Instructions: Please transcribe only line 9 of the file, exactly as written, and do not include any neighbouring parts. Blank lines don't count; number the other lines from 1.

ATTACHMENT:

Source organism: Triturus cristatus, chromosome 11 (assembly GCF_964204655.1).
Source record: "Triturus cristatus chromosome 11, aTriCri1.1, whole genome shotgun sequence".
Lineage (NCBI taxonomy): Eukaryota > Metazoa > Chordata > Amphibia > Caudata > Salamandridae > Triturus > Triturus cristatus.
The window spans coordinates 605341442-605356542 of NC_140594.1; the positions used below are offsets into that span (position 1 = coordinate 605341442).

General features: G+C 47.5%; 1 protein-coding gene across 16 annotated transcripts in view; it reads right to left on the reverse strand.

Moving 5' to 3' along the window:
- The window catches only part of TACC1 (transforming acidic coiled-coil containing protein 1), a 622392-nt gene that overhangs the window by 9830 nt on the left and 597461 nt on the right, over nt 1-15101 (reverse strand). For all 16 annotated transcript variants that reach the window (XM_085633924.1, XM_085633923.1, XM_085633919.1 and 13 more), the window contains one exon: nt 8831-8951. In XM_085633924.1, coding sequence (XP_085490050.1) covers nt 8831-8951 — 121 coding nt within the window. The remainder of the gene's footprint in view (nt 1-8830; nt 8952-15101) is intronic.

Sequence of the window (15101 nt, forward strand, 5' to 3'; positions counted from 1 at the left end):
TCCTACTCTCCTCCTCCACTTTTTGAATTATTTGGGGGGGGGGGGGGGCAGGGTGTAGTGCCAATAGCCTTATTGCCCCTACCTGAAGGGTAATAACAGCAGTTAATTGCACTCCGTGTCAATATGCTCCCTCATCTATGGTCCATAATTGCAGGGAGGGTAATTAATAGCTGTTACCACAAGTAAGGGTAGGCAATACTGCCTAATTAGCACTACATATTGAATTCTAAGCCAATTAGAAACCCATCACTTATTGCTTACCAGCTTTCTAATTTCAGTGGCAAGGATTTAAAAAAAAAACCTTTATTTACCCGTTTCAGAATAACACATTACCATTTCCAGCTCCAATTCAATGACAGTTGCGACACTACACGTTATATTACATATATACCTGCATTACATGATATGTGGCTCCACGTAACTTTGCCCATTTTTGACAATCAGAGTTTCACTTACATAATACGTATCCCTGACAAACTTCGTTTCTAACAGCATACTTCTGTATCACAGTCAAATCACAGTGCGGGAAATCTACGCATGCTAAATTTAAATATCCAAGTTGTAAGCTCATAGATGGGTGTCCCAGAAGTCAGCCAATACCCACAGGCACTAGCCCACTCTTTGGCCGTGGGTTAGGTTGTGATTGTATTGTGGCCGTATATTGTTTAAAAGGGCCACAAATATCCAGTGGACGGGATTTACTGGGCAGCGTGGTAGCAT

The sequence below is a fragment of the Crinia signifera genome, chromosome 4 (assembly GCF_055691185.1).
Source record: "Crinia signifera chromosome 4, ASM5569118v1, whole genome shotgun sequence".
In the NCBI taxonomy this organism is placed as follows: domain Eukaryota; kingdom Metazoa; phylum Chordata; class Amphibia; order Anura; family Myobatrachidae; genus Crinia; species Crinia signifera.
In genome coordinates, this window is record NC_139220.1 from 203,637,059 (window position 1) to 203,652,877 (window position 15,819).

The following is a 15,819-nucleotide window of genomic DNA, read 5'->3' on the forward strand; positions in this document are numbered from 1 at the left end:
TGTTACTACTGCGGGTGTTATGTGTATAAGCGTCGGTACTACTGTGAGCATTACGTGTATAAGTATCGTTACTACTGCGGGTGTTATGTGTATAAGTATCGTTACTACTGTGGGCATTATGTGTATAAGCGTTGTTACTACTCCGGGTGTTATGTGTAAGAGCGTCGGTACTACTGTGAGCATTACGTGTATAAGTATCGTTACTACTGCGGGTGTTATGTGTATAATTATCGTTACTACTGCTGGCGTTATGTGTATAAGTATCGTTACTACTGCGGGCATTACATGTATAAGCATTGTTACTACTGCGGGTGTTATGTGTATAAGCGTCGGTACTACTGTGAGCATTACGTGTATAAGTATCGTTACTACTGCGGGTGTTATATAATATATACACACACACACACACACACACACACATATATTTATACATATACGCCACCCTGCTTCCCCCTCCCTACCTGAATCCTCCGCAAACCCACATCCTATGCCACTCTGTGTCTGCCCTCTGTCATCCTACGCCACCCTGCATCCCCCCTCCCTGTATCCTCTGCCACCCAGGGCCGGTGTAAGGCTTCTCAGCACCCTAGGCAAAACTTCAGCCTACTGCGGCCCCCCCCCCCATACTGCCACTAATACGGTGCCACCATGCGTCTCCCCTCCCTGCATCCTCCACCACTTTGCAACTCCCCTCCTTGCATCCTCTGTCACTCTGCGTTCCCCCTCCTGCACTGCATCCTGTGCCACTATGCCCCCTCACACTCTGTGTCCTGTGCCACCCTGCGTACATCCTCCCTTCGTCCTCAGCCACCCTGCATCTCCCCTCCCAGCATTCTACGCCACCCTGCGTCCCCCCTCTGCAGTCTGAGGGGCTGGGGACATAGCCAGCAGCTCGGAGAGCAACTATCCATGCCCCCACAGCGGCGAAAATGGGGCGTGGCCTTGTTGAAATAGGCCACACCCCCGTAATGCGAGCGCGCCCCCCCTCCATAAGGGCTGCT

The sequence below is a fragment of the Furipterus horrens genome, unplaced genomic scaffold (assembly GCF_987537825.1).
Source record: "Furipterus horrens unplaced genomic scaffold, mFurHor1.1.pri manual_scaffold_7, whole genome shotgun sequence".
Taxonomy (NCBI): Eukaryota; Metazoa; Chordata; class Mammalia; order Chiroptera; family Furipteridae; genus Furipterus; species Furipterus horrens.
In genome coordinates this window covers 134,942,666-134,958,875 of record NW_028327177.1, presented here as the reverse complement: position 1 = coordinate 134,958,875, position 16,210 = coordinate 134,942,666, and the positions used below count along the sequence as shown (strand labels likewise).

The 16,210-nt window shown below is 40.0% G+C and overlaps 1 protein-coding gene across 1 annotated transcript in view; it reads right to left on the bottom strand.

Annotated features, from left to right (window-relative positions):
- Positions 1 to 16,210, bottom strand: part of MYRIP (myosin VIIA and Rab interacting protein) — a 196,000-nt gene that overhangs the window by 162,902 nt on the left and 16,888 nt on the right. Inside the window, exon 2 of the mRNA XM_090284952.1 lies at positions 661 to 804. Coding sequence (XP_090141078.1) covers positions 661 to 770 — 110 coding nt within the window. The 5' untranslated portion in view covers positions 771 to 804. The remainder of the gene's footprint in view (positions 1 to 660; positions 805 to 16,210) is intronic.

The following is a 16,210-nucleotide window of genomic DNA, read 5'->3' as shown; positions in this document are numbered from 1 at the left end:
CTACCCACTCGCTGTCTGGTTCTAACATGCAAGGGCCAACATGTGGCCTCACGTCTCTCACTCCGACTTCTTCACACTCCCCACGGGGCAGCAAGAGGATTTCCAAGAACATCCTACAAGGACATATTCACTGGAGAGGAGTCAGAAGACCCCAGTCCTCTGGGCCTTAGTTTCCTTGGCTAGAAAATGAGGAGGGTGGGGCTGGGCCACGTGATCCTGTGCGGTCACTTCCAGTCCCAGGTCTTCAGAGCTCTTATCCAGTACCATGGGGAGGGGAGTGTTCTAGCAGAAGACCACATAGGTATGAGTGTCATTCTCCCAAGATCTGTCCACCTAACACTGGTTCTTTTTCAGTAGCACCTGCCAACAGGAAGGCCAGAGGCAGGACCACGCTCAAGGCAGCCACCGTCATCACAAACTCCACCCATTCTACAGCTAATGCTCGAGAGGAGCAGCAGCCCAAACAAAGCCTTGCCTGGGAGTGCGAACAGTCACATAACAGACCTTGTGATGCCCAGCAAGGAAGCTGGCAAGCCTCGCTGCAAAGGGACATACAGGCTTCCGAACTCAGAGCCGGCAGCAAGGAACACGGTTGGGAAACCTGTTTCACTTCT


TCCTACTCTCCTCCTCCACTTTTTGAATTATTTGGGGGGGGGGGGGGGCAGGGTGTAGTGCCAATAGCCTTATTGCCCCTACCTGAAGGGTAATAACAGCAGTTAATTGCACTCCGTGTCAATATGCTCCCTCATCTATGGTCCATAATTGCAGGGAGGGTAATTAATAGCTGTTACCACAAGTAAGGGTAGGCAATACTGCCTAATTAGCACTACATATTGAATTCTAAGCCAATTAGAAACCCATCACTTATTGCTTACCAGCTTTCTAATTTCAGTGGCAAGGATTTAAAAAAAAAACCTTTATTTACCCGTTTCAGAATAACACATTACCATTTCCAGCTCCAATTCAATGACAGTTGCGACACTACACGTTATATTACATATATACCTGCATTACATGATATGTGGCTCCACGTAACTTTGCCCATTTTTGACAATCAGAGTTTCACTTACATAATACGTATCCCTGACAAACTTCGTTTCTAACAGCATACTTCTGTATCACAGTCAAATCACAGTGCGGGAAATCTACGCATGCTAAATTTAAATATCCAAGTTGTAAGCTCATAGATGGGTGTCCCAGAAGTCAGCCAATACCCACAGGCACTAGCCCACTCTTTGGCCGTGGGTTAGGTTGTGATTGTATTGTGGCCGTATATTGTTTAAAAGGGCCACAAATATCCAGTGGACGGGATTTACTGGGCAGCGTGGTAGCAT